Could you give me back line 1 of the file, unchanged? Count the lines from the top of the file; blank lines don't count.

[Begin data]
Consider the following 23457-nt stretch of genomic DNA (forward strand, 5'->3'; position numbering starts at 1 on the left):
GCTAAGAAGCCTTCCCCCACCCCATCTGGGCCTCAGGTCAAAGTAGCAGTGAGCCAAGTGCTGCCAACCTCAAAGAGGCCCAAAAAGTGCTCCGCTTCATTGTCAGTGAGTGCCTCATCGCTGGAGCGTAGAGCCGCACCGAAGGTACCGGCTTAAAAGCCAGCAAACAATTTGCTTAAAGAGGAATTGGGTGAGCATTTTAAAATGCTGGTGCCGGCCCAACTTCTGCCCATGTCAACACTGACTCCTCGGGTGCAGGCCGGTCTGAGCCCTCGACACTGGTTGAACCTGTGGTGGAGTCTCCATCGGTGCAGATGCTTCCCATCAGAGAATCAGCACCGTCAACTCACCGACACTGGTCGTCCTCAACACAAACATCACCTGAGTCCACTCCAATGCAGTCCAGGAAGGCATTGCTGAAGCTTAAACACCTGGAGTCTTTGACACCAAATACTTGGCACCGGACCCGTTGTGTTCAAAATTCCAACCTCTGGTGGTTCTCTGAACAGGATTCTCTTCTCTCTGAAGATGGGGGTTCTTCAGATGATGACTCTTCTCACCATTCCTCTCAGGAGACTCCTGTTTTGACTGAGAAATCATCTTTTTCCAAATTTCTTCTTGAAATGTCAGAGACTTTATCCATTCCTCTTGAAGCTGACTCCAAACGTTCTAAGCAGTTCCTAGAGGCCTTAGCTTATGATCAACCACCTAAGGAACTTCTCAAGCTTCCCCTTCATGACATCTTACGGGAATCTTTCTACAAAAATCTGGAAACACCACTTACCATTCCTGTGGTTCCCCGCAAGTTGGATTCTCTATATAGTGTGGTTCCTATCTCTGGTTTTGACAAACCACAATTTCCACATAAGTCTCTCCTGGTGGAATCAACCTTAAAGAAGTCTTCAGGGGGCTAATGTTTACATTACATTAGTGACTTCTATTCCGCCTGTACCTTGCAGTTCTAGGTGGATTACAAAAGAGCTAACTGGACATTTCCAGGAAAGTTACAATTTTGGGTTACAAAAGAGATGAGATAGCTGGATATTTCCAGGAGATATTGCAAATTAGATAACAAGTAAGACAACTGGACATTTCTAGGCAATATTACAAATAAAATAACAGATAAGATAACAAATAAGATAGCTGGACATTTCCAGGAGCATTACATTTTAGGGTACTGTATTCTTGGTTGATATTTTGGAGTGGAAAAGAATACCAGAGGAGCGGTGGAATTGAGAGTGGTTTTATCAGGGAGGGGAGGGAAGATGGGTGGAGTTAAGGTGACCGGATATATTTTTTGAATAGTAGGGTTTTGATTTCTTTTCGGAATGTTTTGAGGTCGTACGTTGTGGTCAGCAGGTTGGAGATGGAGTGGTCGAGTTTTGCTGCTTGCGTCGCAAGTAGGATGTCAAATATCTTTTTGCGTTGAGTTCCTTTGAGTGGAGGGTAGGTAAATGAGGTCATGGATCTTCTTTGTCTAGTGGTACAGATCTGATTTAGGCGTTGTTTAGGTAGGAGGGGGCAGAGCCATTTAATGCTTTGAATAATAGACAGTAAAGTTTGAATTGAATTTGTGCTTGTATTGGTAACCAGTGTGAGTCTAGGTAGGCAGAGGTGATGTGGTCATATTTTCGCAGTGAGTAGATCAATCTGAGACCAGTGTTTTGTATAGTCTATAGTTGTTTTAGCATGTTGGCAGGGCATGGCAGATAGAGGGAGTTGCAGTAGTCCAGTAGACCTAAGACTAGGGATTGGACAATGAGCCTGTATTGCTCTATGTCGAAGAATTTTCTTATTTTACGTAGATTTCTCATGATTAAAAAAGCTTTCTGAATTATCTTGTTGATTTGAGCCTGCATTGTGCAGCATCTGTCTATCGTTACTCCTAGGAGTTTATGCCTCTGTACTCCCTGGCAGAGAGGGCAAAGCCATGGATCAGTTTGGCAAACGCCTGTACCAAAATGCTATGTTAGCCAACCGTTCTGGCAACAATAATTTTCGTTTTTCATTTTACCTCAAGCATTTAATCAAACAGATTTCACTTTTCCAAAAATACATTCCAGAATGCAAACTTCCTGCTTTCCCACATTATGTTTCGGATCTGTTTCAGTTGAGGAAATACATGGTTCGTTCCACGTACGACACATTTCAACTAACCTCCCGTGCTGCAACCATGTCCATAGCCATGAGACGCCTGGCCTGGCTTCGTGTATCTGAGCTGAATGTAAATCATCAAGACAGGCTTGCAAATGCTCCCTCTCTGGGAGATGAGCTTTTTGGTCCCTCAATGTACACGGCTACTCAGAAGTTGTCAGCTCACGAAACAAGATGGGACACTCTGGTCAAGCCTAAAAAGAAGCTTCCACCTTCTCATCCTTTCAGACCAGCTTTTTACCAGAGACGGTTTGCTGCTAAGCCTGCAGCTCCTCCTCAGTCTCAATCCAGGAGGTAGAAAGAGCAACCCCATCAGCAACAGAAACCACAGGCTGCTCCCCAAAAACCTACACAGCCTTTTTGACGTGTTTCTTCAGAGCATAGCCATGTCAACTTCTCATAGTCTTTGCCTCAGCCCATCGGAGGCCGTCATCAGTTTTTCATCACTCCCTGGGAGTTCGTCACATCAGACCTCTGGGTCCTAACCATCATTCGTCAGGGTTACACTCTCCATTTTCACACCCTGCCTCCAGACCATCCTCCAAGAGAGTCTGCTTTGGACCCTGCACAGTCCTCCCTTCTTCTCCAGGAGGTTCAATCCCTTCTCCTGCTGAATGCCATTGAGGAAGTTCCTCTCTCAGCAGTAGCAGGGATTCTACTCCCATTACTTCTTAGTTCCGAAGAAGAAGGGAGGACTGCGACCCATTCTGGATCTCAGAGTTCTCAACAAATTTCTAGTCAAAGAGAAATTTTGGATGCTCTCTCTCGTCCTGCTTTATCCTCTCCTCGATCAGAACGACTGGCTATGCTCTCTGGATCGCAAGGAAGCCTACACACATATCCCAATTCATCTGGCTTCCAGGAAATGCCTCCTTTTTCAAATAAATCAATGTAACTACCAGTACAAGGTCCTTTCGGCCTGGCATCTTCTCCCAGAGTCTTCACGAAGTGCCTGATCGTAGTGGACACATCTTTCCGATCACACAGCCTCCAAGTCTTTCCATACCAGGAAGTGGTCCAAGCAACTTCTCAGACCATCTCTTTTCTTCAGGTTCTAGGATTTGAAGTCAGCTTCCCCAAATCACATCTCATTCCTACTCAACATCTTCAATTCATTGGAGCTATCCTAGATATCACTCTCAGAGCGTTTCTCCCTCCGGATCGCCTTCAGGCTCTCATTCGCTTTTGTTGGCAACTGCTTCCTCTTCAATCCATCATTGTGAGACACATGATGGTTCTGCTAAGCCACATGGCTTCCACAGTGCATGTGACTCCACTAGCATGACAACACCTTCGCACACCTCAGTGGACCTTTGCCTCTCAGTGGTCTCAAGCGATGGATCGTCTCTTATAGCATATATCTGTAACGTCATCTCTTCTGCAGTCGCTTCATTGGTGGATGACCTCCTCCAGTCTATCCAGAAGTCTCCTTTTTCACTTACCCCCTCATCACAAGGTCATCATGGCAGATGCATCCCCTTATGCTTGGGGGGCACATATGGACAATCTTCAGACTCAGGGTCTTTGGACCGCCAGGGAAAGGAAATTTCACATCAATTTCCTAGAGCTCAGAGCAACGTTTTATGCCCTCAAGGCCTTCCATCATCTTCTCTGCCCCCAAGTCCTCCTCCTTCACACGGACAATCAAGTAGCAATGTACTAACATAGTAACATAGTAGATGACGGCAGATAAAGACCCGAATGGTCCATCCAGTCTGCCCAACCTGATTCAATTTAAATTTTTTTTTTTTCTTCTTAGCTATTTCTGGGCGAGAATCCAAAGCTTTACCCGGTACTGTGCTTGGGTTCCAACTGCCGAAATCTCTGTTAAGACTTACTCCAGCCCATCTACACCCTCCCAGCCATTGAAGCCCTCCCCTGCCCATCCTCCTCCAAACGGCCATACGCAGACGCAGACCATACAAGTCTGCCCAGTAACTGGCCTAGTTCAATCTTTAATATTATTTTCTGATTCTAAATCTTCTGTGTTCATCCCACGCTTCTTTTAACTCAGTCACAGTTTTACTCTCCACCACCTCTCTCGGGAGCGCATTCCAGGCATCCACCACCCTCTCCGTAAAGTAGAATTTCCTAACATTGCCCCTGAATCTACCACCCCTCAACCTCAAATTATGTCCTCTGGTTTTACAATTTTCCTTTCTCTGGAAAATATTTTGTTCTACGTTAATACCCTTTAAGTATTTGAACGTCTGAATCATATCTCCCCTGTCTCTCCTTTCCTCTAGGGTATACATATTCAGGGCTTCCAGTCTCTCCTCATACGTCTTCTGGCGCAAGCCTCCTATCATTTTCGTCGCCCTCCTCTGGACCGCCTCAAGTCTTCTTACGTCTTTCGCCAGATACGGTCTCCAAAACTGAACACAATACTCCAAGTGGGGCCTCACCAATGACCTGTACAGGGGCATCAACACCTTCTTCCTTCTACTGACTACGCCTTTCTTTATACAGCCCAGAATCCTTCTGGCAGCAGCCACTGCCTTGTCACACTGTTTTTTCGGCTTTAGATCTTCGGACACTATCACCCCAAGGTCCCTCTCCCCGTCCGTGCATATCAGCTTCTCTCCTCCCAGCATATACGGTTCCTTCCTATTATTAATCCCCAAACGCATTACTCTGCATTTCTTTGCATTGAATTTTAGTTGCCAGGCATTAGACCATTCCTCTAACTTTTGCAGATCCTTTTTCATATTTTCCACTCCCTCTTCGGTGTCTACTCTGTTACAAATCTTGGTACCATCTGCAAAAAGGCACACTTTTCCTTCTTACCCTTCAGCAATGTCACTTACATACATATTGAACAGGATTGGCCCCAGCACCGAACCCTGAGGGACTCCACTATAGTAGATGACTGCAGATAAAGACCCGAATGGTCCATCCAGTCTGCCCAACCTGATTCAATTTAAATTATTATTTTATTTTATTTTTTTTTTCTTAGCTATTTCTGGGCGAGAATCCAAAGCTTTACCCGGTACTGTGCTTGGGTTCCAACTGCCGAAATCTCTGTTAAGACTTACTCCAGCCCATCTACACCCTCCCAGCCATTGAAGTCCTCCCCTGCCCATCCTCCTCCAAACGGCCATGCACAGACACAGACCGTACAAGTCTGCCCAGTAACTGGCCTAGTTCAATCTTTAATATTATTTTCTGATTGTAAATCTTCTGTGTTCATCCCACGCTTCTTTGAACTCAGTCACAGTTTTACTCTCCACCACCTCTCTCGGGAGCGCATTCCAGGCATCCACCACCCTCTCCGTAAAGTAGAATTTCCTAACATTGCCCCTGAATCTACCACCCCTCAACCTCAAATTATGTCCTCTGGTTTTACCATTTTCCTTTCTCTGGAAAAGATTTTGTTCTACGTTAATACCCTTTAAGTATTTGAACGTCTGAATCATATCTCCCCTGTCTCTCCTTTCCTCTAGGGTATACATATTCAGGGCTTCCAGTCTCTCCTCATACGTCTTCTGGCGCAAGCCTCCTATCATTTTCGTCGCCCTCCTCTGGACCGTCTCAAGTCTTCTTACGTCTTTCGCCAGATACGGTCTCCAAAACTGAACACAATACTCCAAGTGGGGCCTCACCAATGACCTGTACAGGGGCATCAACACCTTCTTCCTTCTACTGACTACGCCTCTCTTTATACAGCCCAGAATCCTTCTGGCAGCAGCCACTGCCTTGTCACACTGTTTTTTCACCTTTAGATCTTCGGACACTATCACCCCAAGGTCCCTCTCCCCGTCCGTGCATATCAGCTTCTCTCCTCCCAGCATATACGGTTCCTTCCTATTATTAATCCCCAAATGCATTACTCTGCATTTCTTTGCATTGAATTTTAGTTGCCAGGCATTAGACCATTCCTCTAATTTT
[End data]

Consider the following 23457-nt stretch of genomic DNA (forward strand, 5'->3'; position numbering starts at 1 on the left):